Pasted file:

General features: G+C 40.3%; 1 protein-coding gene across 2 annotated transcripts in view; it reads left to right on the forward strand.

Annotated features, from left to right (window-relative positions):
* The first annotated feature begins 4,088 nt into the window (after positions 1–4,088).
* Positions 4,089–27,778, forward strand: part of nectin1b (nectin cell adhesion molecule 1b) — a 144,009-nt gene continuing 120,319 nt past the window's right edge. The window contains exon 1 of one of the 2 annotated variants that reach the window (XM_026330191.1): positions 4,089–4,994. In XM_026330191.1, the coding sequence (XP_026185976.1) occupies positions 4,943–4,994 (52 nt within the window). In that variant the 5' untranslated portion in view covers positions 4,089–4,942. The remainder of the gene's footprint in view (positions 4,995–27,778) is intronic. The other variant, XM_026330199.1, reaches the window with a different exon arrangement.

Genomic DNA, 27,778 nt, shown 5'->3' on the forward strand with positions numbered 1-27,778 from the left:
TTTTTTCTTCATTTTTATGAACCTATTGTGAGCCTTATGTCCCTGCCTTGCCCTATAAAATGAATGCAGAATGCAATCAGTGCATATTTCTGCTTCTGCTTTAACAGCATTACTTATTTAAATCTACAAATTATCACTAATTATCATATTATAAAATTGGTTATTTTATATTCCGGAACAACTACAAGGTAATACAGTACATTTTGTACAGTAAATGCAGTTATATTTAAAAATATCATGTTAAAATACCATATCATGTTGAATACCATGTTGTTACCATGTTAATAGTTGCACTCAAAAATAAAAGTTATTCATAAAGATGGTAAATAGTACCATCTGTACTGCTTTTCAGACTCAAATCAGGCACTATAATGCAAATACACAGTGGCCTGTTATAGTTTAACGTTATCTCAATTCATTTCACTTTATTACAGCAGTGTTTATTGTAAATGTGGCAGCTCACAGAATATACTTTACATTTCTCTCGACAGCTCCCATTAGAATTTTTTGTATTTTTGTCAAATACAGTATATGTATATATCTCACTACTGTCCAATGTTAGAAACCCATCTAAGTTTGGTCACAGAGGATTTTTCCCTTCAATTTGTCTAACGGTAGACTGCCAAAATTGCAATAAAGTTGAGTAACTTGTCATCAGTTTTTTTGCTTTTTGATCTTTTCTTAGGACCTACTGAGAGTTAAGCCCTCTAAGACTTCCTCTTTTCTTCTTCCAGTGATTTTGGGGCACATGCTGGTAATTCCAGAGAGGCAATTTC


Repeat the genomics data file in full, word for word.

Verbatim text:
General features: G+C 40.3%; 1 protein-coding gene across 2 annotated transcripts in view; it reads left to right on the forward strand.

Annotated features, from left to right (window-relative positions):
* The first annotated feature begins 4,088 nt into the window (after positions 1–4,088).
* Positions 4,089–27,778, forward strand: part of nectin1b (nectin cell adhesion molecule 1b) — a 144,009-nt gene continuing 120,319 nt past the window's right edge. The window contains exon 1 of one of the 2 annotated variants that reach the window (XM_026330191.1): positions 4,089–4,994. In XM_026330191.1, the coding sequence (XP_026185976.1) occupies positions 4,943–4,994 (52 nt within the window). In that variant the 5' untranslated portion in view covers positions 4,089–4,942. The remainder of the gene's footprint in view (positions 4,995–27,778) is intronic. The other variant, XM_026330199.1, reaches the window with a different exon arrangement.

Genomic DNA, 27,778 nt, shown 5'->3' on the forward strand with positions numbered 1-27,778 from the left:
TTTTTTCTTCATTTTTATGAACCTATTGTGAGCCTTATGTCCCTGCCTTGCCCTATAAAATGAATGCAGAATGCAATCAGTGCATATTTCTGCTTCTGCTTTAACAGCATTACTTATTTAAATCTACAAATTATCACTAATTATCATATTATAAAATTGGTTATTTTATATTCCGGAACAACTACAAGGTAATACAGTACATTTTGTACAGTAAATGCAGTTATATTTAAAAATATCATGTTAAAATACCATATCATGTTGAATACCATGTTGTTACCATGTTAATAGTTGCACTCAAAAATAAAAGTTATTCATAAAGATGGTAAATAGTACCATCTGTACTGCTTTTCAGACTCAAATCAGGCACTATAATGCAAATACACAGTGGCCTGTTATAGTTTAACGTTATCTCAATTCATTTCACTTTATTACAGCAGTGTTTATTGTAAATGTGGCAGCTCACAGAATATACTTTACATTTCTCTCGACAGCTCCCATTAGAATTTTTTGTATTTTTGTCAAATACAGTATATGTATATATCTCACTACTGTCCAATGTTAGAAACCCATCTAAGTTTGGTCACAGAGGATTTTTCCCTTCAATTTGTCTAACGGTAGACTGCCAAAATTGCAATAAAGTTGAGTAACTTGTCATCAGTTTTTTTGCTTTTTGATCTTTTCTTAGGACCTACTGAGAGTTAAGCCCTCTAAGACTTCCTCTTTTCTTCTTCCAGTGATTTTGGGGCACATGCTGGTAATTCCAGAGAGGCAATTTC